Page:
Appeals court rejects X challenge to secret demand for Trump Twitter data

Appeals court rejects X challenge to secret demand for Trump Twitter data

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A federal appeals court on Tuesday denied X Corp.’s latest challenge to a nondisclosure order it received as part of special counsel Jack Smith’s search warrant for former President Donald Trump‘s Twitter account.

Smith first served X, formerly known as Twitter, with a search warrant for Trump’s account data in January 2023, part of a criminal investigation into Trump’s attempt to overturn his 2020 election loss to President Joe Biden.

At the same time, Smith obtained a nondisclosure order barring X from disclosing the search warrant to Trump or anyone else.

In granting Smith’s request to keep the warrant a secret, a federal district court said it was reasonable to believe disclosure of the request would “result in destruction of or tampering with evidence, intimidation of potential witnesses, and serious jeopardy to the investigation.”

X initially refused to comply with the warrant, and the district court in Washington, D.C., held the company in contempt and fined it $350,000. X ultimately turned over the data Smith was seeking.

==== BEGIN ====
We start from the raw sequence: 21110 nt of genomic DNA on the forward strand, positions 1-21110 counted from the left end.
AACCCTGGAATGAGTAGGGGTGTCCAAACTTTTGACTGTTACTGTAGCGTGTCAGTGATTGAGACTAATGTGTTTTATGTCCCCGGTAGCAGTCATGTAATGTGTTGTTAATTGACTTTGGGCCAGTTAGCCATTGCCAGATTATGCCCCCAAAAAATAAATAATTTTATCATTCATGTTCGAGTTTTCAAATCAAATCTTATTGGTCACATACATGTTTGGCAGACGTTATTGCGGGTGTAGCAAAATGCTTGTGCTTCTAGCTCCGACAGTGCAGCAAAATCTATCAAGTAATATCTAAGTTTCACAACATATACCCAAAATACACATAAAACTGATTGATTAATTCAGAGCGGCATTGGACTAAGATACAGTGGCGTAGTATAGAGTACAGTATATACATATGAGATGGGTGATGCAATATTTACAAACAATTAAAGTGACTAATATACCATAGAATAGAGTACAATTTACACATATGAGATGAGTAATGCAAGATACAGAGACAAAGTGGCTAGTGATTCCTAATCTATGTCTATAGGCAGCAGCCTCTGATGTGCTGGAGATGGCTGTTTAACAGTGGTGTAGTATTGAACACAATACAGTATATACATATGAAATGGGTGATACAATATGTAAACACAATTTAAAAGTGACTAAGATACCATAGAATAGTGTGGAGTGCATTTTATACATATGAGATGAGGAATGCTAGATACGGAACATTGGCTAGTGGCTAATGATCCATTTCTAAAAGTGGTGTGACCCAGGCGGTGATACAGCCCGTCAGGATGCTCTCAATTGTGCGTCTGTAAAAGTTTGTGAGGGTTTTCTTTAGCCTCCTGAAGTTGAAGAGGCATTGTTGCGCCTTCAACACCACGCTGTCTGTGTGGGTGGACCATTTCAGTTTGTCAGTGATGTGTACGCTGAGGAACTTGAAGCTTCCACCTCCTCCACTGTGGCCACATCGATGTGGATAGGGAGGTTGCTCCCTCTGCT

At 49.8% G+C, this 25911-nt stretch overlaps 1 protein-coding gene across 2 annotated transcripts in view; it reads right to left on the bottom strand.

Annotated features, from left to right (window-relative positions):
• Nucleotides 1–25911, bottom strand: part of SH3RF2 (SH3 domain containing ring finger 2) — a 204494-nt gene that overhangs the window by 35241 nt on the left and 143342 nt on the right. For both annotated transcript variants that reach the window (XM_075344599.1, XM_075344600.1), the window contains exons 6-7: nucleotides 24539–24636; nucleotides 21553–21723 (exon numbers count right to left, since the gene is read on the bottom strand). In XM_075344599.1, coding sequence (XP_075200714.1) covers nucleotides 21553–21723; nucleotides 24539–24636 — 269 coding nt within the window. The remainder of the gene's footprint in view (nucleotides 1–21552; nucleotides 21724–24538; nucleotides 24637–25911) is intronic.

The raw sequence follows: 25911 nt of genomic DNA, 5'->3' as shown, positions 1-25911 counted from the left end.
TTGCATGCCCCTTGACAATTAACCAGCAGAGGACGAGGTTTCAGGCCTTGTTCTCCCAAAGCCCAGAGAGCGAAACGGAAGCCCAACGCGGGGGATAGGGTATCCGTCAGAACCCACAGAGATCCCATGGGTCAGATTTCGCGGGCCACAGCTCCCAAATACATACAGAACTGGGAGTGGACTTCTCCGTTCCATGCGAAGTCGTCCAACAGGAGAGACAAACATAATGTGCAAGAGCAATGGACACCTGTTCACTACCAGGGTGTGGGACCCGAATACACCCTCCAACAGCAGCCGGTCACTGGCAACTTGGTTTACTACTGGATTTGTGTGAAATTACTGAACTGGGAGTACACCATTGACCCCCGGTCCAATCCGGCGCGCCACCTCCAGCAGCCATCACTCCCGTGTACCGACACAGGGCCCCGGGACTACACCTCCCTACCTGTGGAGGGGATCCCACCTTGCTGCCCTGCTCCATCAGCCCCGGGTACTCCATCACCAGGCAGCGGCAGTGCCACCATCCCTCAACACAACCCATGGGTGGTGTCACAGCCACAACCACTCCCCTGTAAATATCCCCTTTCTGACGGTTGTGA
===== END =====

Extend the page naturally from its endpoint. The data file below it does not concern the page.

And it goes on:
In August, the U.S. Court of Appeals for the District of Columbia Circuit rejected X’s first appeal of the order.

In September, X asked for a rehearing before the appeals court’s entire slate of judges — a move known as an “en banc” rehearing — arguing that the previous decision was made in error.

Put before 11 judges on the appeals court, X’s challenge was again denied in Tuesday’s order.

But four of the 11 judges, including three who were appointed by Trump, strongly criticized the courts that had permitted Smith to get the search warrant in secret.

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“We should not have endorsed this gambit,” read a statement attached to the order denying X’s bid for a rehearing.

“Rather than follow established precedent, for the first time in American history, a court allowed access to presidential communications before any scrutiny of executive privilege,” read the statement penned by Judge Neomi Rao.

Smith’s efforts “obscured and bypassed any assertion of executive privilege and dodged the careful balance Congress struck in the Presidential Records Act,” argued Rao.

A spokesman for Smith declined to comment on the court filing. Seth Waxman, a lead attorney representing X in the matter, did not immediately respond to CNBC’s request for comment.

Trump nominated Rao to the appeals court in 2019. Her statement was joined by Judges Gregory Katsas and Justin Walker, who were also nominated by Trump, and Judge Karen LeCraft Henderson, who was nominated in 1990 by former President George H.W. Bush.

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